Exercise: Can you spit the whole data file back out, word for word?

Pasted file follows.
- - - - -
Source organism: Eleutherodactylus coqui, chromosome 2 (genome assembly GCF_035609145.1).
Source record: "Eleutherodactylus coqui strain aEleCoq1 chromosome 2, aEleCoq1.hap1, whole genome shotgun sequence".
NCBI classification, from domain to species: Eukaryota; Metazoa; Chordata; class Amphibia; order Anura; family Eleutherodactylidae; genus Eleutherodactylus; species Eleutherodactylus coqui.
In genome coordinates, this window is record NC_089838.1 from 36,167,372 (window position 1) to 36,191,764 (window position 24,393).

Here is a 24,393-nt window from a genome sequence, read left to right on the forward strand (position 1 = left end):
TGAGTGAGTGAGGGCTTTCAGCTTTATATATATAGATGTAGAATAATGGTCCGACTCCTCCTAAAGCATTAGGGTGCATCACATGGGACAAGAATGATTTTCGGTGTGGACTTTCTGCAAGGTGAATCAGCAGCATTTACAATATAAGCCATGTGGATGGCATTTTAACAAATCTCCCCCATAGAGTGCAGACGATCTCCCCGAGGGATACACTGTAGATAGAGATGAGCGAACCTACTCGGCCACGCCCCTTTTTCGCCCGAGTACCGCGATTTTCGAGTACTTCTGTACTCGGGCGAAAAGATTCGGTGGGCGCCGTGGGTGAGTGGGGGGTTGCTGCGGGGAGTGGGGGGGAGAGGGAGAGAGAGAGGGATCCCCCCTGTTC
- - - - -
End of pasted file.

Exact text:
Source organism: Eleutherodactylus coqui, chromosome 2 (genome assembly GCF_035609145.1).
Source record: "Eleutherodactylus coqui strain aEleCoq1 chromosome 2, aEleCoq1.hap1, whole genome shotgun sequence".
NCBI classification, from domain to species: Eukaryota; Metazoa; Chordata; class Amphibia; order Anura; family Eleutherodactylidae; genus Eleutherodactylus; species Eleutherodactylus coqui.
In genome coordinates, this window is record NC_089838.1 from 36,167,372 (window position 1) to 36,191,764 (window position 24,393).

Here is a 24,393-nt window from a genome sequence, read left to right on the forward strand (position 1 = left end):
TGAGTGAGTGAGGGCTTTCAGCTTTATATATATAGATGTAGAATAATGGTCCGACTCCTCCTAAAGCATTAGGGTGCATCACATGGGACAAGAATGATTTTCGGTGTGGACTTTCTGCAAGGTGAATCAGCAGCATTTACAATATAAGCCATGTGGATGGCATTTTAACAAATCTCCCCCATAGAGTGCAGACGATCTCCCCGAGGGATACACTGTAGATAGAGATGAGCGAACCTACTCGGCCACGCCCCTTTTTCGCCCGAGTACCGCGATTTTCGAGTACTTCTGTACTCGGGCGAAAAGATTCGGTGGGCGCCGTGGGTGAGTGGGGGGTTGCTGCGGGGAGTGGGGGGGAGAGGGAGAGAGAGAGGGATCCCCCCTGTTC